What Kim Ki-Duck truly longs for is a gentle touch that will soothe his ragged inner world, yet keep his spirit intact. Sincere criticism along with encouragement from the heart is also a necessity.

This enigmatic filmmaker is adding to his filmography with incredible energy and at an amazing pace, but it is yet to be seen whether he will continue the diabolic desire and aesthetics that disappeared with Kim Ki-Young.

Kim So-Hee (Film Critic, cwgod@hanmail.net)

II. Diegesis

The diegesis includes objects, events, spaces and the characters that inhabit them, including things, actions, and attitudes not explicitly presented in the film but inferred by the audience. That audience constructs a diegetic world from the material presented in a narrative film.


Friday, February 17, 2006

Positions and Possibilities

Today I had my Mid-Session Interview with Rebecca Halstead (Head of Design) and Stephen Hunter (Mentor).

It turns out they like my portfolio (i.e. all drawings, paintings, collages, etc) but recommended me to provide more sketches (surfaced on board) to show the 'process' of a drawing or painting coming to its fruition.

In addition, I should group my work pieces by subject area.

Overall, they congratulated me on my originality of ideas and professional approach in presenting these ideas. My (life) drawing still needs attention to get me into the 2nd year, though.

That said, Rebecca stressed the fact that the Film & TV Department are very reserved in taking in new students (last two years 1 student could come in!). Therefore, as a backup plan I am advised to look for alternative colleges/universities to study film.

Taking this fair comment and putting it into practice these are the 'schools' that provide Film courses in Scotland.


  • [I] - The University of Aberdeen

  • [II] - University of Dundee

  • [III] - Edinburgh College of Art

  • [IV] - University of Glasgow

  • [V] - UHI Millennium Institute

  • [VI] - Napier University, Edinburgh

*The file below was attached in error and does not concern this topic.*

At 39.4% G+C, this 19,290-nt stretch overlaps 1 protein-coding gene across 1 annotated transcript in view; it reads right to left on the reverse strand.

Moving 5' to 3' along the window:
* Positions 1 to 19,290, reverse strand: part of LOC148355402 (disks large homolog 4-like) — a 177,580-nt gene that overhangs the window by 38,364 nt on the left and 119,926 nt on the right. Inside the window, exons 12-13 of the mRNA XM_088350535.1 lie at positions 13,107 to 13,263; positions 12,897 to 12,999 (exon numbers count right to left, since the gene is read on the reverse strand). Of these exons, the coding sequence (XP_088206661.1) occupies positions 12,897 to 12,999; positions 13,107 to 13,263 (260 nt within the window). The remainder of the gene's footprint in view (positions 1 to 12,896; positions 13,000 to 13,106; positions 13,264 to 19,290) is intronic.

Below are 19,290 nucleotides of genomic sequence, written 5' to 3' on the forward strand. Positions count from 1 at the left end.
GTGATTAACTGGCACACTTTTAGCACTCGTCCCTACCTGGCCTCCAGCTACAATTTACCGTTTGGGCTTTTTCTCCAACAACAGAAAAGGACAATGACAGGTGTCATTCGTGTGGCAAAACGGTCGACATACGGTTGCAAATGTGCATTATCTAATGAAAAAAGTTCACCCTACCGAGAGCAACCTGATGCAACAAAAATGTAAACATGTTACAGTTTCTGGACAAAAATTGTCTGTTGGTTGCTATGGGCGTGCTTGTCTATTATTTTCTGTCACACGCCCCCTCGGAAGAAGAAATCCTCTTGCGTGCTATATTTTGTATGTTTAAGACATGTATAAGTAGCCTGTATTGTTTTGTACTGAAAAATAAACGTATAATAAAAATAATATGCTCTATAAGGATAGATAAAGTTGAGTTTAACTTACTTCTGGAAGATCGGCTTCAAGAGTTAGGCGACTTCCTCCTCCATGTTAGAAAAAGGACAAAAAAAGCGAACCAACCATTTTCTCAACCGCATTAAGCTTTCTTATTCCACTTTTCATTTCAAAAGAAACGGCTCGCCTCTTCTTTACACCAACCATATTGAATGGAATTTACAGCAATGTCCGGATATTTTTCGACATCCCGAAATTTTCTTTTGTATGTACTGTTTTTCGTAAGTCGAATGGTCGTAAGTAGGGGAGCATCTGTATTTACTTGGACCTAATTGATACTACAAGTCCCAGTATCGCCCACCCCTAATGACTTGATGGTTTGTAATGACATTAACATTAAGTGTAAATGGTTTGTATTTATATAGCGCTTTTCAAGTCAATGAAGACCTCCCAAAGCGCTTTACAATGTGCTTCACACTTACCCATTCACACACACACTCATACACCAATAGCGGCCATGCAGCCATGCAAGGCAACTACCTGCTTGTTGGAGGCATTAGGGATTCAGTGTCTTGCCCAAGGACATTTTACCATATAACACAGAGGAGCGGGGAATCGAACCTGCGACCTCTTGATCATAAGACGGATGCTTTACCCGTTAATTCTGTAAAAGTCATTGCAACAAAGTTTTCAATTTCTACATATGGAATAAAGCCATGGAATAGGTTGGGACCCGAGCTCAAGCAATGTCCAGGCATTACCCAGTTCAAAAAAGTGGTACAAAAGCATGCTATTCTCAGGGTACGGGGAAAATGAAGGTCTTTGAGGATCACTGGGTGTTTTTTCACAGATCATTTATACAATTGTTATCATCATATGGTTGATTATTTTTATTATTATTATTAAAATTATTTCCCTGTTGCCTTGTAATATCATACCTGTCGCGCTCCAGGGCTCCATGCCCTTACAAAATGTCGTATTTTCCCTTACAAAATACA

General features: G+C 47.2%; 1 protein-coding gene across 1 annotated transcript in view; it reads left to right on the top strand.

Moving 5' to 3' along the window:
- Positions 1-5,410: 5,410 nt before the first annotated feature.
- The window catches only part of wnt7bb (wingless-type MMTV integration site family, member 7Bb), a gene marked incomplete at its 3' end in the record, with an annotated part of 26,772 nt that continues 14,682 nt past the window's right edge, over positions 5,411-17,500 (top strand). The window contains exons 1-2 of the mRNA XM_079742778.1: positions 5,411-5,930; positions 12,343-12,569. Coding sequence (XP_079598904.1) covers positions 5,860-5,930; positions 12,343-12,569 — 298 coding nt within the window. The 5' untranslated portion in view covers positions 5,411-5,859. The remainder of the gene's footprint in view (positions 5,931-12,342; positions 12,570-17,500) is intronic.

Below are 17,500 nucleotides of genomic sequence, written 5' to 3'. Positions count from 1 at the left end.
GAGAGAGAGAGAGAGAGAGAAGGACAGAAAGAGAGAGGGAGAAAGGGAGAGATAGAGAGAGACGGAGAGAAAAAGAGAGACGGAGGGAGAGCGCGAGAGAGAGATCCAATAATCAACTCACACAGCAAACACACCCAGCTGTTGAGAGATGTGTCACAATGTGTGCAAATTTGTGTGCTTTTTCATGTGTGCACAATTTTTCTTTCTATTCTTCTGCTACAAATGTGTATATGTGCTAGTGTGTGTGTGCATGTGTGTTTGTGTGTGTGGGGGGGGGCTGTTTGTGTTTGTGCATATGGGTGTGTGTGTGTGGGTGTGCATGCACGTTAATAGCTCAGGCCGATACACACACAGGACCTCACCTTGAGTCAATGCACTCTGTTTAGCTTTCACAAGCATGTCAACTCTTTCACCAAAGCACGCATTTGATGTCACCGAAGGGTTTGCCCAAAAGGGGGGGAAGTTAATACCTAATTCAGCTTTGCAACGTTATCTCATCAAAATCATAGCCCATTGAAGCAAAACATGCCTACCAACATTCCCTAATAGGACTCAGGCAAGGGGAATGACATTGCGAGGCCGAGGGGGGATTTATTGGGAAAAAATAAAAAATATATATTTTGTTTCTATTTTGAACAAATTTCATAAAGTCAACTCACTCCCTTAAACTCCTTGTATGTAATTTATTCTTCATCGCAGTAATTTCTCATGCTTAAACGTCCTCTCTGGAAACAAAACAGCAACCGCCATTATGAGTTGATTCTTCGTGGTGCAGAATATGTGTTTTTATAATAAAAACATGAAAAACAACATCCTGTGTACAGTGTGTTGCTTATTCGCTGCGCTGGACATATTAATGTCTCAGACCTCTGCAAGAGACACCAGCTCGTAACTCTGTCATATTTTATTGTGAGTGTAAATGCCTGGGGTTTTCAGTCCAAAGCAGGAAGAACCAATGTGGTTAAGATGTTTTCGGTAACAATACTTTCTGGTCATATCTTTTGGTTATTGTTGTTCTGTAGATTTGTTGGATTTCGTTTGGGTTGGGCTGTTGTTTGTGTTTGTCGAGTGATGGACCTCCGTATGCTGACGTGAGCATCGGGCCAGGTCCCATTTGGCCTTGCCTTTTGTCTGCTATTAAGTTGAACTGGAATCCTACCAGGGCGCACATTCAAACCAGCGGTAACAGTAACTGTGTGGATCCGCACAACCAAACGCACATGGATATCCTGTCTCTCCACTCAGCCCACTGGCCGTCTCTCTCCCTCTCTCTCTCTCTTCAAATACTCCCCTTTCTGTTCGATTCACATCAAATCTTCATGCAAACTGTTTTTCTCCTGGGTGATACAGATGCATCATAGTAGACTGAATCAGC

• [VII] - Queen Margaret University College, Edinburgh

  • [VIII] - University of St Andrews

  • [IX] - The University of Stirling

[Source: UCAS at http://www.ucas.ac.uk]

And this is an overview of Scotland, land of the Brave ;o)


This needs some sinking-in and thinking-through IF I were to change school.

I do not hope so ...

Thursday, February 16, 2006

Dutch Mounting

In preparation of tomorrow's Mid-Session Review, I have had to mount (i.e. put in a cardboard frame) all my 2 dimensional work over the last months.

Starting to mount 28 drawings!

Burning the Midnight Oil ... again ;o)

For the 3 dimensional work I have used photo's and made collages out of them, all to display my progression in Art & Design.

Prepared to meeting my mentors (Rebecca Halstead and Stephen Hunter) on this Friday 1.00pm !

P.S. Happy Birthday, Father !

My father has turned a year younger today ;o)

Wednesday, February 15, 2006

Return to Film and TV

The Film & TV department, part of the School of Visual Communication, has provided me with 3 Briefs (read: assignments) to be completed over the next 5 weeks !

Produce 30 seconds of pictures and sounds that represent what 'Sunday' means to you.
It would be too easy to wander the streets with a camcorder so the creative challenge is to use another medium. This means acquiring moving images on video are banned. Whatever images you create will be transferred onto video, edited and a soundtrack of your choosing will be added. You will have to negotiate, plan and organise how much edit time you will require in order to have your work completed by the deadline; March 15th 2006 at 12.00 noon.